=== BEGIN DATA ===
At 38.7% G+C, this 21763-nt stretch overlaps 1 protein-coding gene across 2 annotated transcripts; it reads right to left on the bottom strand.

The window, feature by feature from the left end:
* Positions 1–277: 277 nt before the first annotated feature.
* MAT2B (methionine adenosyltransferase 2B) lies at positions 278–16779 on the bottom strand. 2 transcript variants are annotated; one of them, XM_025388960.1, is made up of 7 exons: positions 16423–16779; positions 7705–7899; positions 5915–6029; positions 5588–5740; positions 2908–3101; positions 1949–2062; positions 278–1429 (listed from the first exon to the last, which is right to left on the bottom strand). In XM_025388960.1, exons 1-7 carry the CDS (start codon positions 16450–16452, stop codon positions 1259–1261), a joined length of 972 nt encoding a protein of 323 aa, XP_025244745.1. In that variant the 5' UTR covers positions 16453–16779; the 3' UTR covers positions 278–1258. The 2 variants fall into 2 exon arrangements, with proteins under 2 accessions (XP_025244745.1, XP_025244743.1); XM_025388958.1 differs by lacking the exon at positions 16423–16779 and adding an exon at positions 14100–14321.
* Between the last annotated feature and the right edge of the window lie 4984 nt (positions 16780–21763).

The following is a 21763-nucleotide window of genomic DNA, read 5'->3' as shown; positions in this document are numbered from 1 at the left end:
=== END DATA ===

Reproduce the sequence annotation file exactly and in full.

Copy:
At 38.7% G+C, this 21763-nt stretch overlaps 1 protein-coding gene across 2 annotated transcripts; it reads right to left on the bottom strand.

The window, feature by feature from the left end:
* Positions 1–277: 277 nt before the first annotated feature.
* MAT2B (methionine adenosyltransferase 2B) lies at positions 278–16779 on the bottom strand. 2 transcript variants are annotated; one of them, XM_025388960.1, is made up of 7 exons: positions 16423–16779; positions 7705–7899; positions 5915–6029; positions 5588–5740; positions 2908–3101; positions 1949–2062; positions 278–1429 (listed from the first exon to the last, which is right to left on the bottom strand). In XM_025388960.1, exons 1-7 carry the CDS (start codon positions 16450–16452, stop codon positions 1259–1261), a joined length of 972 nt encoding a protein of 323 aa, XP_025244745.1. In that variant the 5' UTR covers positions 16453–16779; the 3' UTR covers positions 278–1258. The 2 variants fall into 2 exon arrangements, with proteins under 2 accessions (XP_025244745.1, XP_025244743.1); XM_025388958.1 differs by lacking the exon at positions 16423–16779 and adding an exon at positions 14100–14321.
* Between the last annotated feature and the right edge of the window lie 4984 nt (positions 16780–21763).

The following is a 21763-nucleotide window of genomic DNA, read 5'->3' as shown; positions in this document are numbered from 1 at the left end: